To fight Apple and Google, smaller app rivals organize coalition

Sunday, 27 Sep, 2020

Google plans to push harder for developers to give the company a cut of in-app purchases through its Play app store, according to people with knowledge of the move.

Apple Inc. will let users of Facebook Inc.'s online events product use the social network's own payment method through the end of the year, temporarily bypassing the iPhone maker's typical 30% cut.

App store fees generate billions of dollars in high-margin revenue for Google and Apple each year.

No developer should be required to use an app store exclusively, or to use ancillary services of the app store owner, including payment systems, or to accept other supplementary obligations in order to have access to the app store.

- Developers should have access to app stores as long as their apps meet certain standards.

Apple has been in a mounting war with various developers over the commission it takes on in-app purchases.

The coalition has 13 founding members
The coalition has 13 founding members. Image Coalition for app fairness

The CAF says it welcomes "companies of any size, in any industry who are committed to protecting consumer choice, fostering competition, and creating a level playing field for all app and game developers globally". But Apple to date has had much stricter rules for app makers. In fact, Google was nearly assuredly inspired to impose its own crackdown in light of what is marketed as a David vs. Goliath saga between Epic Games and both Apple and Google, which has brought these policies into the public's knowledge. A founder of the software company Basecamp attacked Apple's "highway robbery rates" on apps. The coalition is based out of Washington DC and Brussels, and aims to focus on three major points which it finds are problematic: "anti-competitive policies", "30 percent app tax", and "no consumer freedom".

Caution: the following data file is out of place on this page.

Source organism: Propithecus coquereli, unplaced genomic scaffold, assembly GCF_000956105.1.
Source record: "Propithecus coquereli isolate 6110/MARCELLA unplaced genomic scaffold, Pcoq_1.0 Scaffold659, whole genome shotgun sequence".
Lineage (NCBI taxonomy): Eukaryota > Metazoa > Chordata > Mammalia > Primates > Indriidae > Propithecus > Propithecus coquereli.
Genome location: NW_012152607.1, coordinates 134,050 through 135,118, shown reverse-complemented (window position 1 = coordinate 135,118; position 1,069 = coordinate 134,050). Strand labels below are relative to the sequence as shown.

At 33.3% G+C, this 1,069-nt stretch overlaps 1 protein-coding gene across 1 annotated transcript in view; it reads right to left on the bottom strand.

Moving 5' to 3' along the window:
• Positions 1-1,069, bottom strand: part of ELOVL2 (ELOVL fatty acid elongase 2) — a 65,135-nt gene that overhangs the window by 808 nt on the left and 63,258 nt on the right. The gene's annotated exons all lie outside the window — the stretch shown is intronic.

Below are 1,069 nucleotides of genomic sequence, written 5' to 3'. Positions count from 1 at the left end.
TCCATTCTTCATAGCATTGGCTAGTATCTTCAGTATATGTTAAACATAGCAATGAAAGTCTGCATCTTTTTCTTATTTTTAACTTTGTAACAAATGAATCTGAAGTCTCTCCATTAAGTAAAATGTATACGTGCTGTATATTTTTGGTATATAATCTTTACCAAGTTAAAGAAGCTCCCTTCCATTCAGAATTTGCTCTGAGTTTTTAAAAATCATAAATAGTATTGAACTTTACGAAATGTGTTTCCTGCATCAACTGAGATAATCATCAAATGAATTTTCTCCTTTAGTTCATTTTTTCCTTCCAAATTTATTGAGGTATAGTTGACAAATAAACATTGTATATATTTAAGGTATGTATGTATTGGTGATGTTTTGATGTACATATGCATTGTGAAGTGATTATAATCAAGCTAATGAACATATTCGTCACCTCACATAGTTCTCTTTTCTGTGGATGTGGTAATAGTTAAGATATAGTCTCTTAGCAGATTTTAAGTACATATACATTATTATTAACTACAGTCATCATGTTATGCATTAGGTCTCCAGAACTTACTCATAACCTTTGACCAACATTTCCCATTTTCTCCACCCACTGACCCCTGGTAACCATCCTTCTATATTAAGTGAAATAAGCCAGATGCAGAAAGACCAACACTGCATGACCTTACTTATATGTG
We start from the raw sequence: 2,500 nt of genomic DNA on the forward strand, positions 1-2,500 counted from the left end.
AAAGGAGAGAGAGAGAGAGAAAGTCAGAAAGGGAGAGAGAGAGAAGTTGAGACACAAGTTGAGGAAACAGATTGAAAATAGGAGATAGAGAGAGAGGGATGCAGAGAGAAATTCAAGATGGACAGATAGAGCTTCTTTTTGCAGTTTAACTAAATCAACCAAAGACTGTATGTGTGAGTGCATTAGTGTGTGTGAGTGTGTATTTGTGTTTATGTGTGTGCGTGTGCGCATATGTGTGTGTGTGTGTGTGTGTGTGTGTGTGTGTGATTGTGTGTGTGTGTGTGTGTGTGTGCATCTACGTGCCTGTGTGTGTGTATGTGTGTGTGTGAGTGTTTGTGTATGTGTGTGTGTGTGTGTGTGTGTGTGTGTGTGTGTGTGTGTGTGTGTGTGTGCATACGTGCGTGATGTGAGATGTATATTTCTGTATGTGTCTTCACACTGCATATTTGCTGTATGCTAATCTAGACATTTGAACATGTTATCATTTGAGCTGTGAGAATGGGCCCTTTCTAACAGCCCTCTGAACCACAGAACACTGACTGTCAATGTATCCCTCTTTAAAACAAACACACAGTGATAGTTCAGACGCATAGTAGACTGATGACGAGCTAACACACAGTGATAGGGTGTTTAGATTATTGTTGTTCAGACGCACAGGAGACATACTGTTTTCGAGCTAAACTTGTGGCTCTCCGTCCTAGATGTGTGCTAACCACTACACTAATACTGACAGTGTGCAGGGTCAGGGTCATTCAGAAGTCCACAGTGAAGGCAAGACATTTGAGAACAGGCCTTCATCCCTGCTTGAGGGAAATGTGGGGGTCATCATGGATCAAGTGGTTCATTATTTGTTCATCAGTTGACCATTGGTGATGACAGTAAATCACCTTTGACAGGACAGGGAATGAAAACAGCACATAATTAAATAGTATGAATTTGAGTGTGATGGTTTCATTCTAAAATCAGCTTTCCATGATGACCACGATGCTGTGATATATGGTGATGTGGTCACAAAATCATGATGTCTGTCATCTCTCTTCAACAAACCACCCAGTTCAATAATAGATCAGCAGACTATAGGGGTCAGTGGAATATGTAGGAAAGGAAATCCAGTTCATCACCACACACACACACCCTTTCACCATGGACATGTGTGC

Apple's App Store has the same requirement as Google Play for in-app purchases and billing. Several examples are offered; one "case study" claims that "Apple has manipulated its rules and policies to disadvantage Tile, a popular Bluetooth finding hardware and app developer, in favor of its competing Find My App". This is especially unfair when this tax is imposed on apps competing directly with similar apps sold by Apple. Tile's settings are buried in the Settings app while Find My gets set up when a user activates their device for the first time.

Match Group's Tinder still uses Apple's in app-purchase system.

Apple's enforcement has been more stringent than Google's for Netflix and Spotify.

In the past it has rebutted complaints from Spotify and Epic Games by saying they want to reap the benefits of the App Store's ecosystem without contributing financially. Not all the companies fighting Apple are necessarily in it to save the little guy, however.